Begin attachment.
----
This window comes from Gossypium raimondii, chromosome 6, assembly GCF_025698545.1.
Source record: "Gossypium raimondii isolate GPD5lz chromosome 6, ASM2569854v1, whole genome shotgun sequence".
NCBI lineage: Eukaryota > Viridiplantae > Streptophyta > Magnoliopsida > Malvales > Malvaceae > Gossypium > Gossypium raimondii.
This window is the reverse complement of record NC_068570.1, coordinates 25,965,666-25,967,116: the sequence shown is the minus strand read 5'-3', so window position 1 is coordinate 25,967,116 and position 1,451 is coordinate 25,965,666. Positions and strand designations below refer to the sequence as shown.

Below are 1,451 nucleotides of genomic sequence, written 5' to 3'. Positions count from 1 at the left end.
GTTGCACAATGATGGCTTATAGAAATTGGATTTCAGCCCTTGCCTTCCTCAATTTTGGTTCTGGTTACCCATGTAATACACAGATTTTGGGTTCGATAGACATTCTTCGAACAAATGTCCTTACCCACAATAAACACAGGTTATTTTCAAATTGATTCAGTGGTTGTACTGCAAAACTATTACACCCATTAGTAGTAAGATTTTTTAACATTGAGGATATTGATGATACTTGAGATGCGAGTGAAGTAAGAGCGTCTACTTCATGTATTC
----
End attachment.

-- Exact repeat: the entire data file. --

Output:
This window comes from Gossypium raimondii, chromosome 6, assembly GCF_025698545.1.
Source record: "Gossypium raimondii isolate GPD5lz chromosome 6, ASM2569854v1, whole genome shotgun sequence".
NCBI lineage: Eukaryota > Viridiplantae > Streptophyta > Magnoliopsida > Malvales > Malvaceae > Gossypium > Gossypium raimondii.
This window is the reverse complement of record NC_068570.1, coordinates 25,965,666-25,967,116: the sequence shown is the minus strand read 5'-3', so window position 1 is coordinate 25,967,116 and position 1,451 is coordinate 25,965,666. Positions and strand designations below refer to the sequence as shown.

Below are 1,451 nucleotides of genomic sequence, written 5' to 3'. Positions count from 1 at the left end.
GTTGCACAATGATGGCTTATAGAAATTGGATTTCAGCCCTTGCCTTCCTCAATTTTGGTTCTGGTTACCCATGTAATACACAGATTTTGGGTTCGATAGACATTCTTCGAACAAATGTCCTTACCCACAATAAACACAGGTTATTTTCAAATTGATTCAGTGGTTGTACTGCAAAACTATTACACCCATTAGTAGTAAGATTTTTTAACATTGAGGATATTGATGATACTTGAGATGCGAGTGAAGTAAGAGCGTCTACTTCATGTATTC